Household Hazardous Waste, commonly referred to as HHW, contains hazardous ingredients. Examples include paints, stains, fertilizers, pesticides, cleansers, solvents, and flammable liquids. All of these should be used, stored, and disposed of responsibly.
Read the labels of the products in your home. Words such as poison, toxic, corrosive, volatile, flammable, inflammable, combustible, explosive, danger, caution, and warning are signs that the contents are hazardous.
The Summit County Resource Allocation Park (SCRAP) accepts household hazardous waste for safe disposal and/or recycling. This service is free to all Summit County residents and property owners, thanks to the Safety First Fund, passed by local voters in November 2014. Proof of residency or property ownership is required with all drop-offs. Household hazardous waste is accepted Monday-Saturday, 7 am to 4 pm. Materials must be in their original containers and/or clearly labeled.
You don’t need to be a nurse to use injectable products. People often use these items at home to pierce or puncture their skin for injections or for testing such as checking one’s blood sugar. These products include syringes, lancets, and auto-injectors. To prevent someone from accidentally being stuck, these items should be placed into a plastic, puncture-proof container. FDA-approved sharps containers are the appropriate containers for injectables. These are available at pharmacies, medical facilities, and medical supply companies. If one is unable to get an FDA-approved container, use a container made of heavy-duty plastic. These should be dropped off at approved collection locations such as pharmacies or hospitals.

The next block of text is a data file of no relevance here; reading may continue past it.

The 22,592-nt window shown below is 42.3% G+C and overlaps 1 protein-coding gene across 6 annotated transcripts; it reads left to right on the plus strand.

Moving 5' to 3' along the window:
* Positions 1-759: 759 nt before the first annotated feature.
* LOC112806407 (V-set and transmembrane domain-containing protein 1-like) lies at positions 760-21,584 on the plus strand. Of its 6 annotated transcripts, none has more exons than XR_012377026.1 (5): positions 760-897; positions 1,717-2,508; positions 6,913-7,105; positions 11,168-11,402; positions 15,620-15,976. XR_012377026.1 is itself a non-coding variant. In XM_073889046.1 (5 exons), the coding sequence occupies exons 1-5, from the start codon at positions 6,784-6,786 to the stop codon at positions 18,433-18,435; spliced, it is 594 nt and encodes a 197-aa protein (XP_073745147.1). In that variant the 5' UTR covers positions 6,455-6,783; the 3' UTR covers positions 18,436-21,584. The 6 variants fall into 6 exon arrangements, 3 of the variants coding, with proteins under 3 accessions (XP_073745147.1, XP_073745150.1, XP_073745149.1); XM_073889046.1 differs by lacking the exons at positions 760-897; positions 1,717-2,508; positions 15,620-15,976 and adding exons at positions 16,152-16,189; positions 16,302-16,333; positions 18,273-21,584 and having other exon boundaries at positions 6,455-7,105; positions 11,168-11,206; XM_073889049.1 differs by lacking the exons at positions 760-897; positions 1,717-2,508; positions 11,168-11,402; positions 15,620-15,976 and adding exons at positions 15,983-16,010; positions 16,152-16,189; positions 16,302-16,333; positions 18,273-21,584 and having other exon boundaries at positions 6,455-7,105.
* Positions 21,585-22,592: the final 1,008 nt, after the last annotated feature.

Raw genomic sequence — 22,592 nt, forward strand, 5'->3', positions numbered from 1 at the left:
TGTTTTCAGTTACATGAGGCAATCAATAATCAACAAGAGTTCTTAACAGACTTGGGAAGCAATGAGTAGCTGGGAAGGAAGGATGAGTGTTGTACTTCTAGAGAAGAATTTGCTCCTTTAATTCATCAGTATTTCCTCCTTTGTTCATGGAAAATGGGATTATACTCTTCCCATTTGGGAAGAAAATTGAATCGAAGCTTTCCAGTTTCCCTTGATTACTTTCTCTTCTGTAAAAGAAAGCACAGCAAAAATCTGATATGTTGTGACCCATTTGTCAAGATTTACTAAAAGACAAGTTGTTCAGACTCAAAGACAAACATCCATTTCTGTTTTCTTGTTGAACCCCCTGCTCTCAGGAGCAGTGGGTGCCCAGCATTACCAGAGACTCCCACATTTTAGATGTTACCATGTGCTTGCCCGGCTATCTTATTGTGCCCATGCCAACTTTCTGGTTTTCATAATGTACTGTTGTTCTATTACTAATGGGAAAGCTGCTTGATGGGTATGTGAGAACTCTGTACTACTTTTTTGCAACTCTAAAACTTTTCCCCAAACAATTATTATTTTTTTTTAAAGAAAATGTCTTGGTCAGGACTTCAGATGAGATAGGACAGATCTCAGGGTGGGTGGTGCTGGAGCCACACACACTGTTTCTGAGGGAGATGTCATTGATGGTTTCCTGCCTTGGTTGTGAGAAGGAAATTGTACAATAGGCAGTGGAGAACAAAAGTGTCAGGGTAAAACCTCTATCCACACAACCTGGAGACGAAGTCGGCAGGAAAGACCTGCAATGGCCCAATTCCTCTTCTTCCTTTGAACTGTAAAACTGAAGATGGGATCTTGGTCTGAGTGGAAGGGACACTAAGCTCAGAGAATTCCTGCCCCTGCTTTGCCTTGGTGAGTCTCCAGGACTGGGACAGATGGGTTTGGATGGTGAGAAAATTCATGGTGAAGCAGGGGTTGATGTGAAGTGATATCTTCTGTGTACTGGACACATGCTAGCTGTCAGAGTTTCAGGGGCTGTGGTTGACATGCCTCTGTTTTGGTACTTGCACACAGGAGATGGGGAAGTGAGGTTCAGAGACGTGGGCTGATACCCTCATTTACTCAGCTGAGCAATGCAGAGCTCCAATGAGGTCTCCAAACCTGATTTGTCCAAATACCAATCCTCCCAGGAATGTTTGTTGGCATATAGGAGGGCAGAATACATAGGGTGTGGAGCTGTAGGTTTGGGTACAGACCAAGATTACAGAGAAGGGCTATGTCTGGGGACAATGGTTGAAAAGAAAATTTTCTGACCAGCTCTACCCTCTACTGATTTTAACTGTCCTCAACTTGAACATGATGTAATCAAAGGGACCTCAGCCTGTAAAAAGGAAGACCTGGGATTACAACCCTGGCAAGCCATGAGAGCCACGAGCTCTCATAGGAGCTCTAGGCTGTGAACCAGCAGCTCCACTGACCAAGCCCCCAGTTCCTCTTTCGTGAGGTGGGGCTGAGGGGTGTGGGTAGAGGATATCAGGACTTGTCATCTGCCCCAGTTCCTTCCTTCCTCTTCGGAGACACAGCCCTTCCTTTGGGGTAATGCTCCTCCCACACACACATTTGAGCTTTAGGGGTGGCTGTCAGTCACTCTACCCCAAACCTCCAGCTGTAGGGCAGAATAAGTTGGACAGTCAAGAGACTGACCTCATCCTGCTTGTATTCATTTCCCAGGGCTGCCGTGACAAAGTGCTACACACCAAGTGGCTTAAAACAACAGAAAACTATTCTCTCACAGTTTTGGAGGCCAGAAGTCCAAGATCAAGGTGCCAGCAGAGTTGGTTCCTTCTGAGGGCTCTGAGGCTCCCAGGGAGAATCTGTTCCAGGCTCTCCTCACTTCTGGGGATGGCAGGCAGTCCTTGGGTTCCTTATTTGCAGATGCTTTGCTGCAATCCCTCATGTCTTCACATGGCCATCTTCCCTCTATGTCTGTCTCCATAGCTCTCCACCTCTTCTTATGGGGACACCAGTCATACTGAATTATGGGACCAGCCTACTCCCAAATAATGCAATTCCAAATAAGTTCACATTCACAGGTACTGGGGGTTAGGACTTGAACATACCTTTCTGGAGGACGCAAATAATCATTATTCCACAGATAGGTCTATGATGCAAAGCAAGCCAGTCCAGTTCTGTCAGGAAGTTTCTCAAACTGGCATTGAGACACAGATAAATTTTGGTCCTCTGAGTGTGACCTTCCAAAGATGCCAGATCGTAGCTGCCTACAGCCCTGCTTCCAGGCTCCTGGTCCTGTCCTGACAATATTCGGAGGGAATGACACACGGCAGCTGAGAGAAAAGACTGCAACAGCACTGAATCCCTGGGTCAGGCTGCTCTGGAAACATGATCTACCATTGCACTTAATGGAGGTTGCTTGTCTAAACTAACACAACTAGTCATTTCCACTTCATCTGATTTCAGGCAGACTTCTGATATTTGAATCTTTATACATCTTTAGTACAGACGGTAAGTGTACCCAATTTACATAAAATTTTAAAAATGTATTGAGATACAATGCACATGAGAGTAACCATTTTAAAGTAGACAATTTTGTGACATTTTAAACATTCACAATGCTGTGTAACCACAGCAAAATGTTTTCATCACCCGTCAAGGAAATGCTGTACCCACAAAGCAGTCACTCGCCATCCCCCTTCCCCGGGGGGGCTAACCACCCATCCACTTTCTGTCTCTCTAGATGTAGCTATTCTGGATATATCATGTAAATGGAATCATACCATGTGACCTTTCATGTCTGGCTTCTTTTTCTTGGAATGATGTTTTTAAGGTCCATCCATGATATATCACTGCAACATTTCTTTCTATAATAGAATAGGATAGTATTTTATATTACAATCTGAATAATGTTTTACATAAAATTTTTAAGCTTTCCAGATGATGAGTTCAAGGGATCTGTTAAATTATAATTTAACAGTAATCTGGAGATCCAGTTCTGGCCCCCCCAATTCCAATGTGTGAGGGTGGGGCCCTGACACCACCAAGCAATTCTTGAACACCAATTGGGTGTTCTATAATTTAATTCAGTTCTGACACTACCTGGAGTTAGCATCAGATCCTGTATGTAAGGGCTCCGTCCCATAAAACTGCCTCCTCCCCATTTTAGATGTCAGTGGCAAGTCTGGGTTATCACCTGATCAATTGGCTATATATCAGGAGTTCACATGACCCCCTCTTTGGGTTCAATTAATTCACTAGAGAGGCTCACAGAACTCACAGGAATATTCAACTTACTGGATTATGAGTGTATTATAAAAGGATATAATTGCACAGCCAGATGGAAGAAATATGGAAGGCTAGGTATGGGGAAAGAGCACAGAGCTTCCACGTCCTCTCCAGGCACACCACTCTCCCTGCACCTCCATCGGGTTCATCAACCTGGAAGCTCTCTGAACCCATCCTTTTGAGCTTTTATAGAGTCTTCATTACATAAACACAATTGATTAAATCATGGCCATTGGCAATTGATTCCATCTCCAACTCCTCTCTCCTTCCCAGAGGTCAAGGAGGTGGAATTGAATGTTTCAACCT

Safe Disposal of Medications & Sharps in the Home
Safe Options For Home Needle Disposal
A Guide to Syringe Disposal
Safely Using Sharps (Needles & Syringes) at Home, at Work, and Elsewhere
Disposing of Needles: Get the Point
The Pharmaceutical Take-Back program allows people to drop-off their unused or unwanted medications, OTC drugs, and prescriptions into designated bins. The program was created in partnership with the Colorado Department of Public Health and Environment, the Summit County Water Quality Committee, and the Summit County Sheriff’s Department.
You can dispose of accepted items in secure collection bins at:
Never flush pharmaceuticals down the toilet. Flushing or throwing away unused or unwanted medications can cause pollution of our lakes, streams, and water supplies.